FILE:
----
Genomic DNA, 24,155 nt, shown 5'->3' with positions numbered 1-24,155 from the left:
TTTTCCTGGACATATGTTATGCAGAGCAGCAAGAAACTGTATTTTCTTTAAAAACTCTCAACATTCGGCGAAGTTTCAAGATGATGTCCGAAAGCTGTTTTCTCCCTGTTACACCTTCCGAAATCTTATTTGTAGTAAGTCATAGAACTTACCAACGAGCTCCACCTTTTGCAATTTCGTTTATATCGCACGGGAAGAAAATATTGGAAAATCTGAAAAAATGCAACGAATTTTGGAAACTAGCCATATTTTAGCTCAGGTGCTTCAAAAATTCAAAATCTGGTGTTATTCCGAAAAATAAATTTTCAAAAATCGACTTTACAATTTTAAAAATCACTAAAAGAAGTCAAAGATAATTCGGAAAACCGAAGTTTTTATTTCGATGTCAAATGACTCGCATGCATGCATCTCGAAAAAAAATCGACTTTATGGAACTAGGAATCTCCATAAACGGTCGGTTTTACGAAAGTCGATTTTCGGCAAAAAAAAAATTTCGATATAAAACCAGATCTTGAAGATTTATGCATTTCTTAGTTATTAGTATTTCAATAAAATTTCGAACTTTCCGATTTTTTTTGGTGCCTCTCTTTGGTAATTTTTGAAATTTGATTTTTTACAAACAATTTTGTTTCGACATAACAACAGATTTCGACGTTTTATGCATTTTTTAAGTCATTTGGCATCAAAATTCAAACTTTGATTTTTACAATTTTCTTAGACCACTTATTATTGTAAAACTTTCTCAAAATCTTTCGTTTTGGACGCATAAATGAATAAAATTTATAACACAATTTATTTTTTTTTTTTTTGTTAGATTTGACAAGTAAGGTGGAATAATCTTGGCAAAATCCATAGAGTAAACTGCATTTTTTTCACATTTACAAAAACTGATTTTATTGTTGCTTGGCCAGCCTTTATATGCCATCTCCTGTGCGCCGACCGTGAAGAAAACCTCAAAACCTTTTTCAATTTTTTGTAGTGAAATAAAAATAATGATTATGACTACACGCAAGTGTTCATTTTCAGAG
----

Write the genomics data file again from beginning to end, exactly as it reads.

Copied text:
Genomic DNA, 24,155 nt, shown 5'->3' with positions numbered 1-24,155 from the left:
TTTTCCTGGACATATGTTATGCAGAGCAGCAAGAAACTGTATTTTCTTTAAAAACTCTCAACATTCGGCGAAGTTTCAAGATGATGTCCGAAAGCTGTTTTCTCCCTGTTACACCTTCCGAAATCTTATTTGTAGTAAGTCATAGAACTTACCAACGAGCTCCACCTTTTGCAATTTCGTTTATATCGCACGGGAAGAAAATATTGGAAAATCTGAAAAAATGCAACGAATTTTGGAAACTAGCCATATTTTAGCTCAGGTGCTTCAAAAATTCAAAATCTGGTGTTATTCCGAAAAATAAATTTTCAAAAATCGACTTTACAATTTTAAAAATCACTAAAAGAAGTCAAAGATAATTCGGAAAACCGAAGTTTTTATTTCGATGTCAAATGACTCGCATGCATGCATCTCGAAAAAAAATCGACTTTATGGAACTAGGAATCTCCATAAACGGTCGGTTTTACGAAAGTCGATTTTCGGCAAAAAAAAAATTTCGATATAAAACCAGATCTTGAAGATTTATGCATTTCTTAGTTATTAGTATTTCAATAAAATTTCGAACTTTCCGATTTTTTTTGGTGCCTCTCTTTGGTAATTTTTGAAATTTGATTTTTTACAAACAATTTTGTTTCGACATAACAACAGATTTCGACGTTTTATGCATTTTTTAAGTCATTTGGCATCAAAATTCAAACTTTGATTTTTACAATTTTCTTAGACCACTTATTATTGTAAAACTTTCTCAAAATCTTTCGTTTTGGACGCATAAATGAATAAAATTTATAACACAATTTATTTTTTTTTTTTTTGTTAGATTTGACAAGTAAGGTGGAATAATCTTGGCAAAATCCATAGAGTAAACTGCATTTTTTTCACATTTACAAAAACTGATTTTATTGTTGCTTGGCCAGCCTTTATATGCCATCTCCTGTGCGCCGACCGTGAAGAAAACCTCAAAACCTTTTTCAATTTTTTGTAGTGAAATAAAAATAATGATTATGACTACACGCAAGTGTTCATTTTCAGAG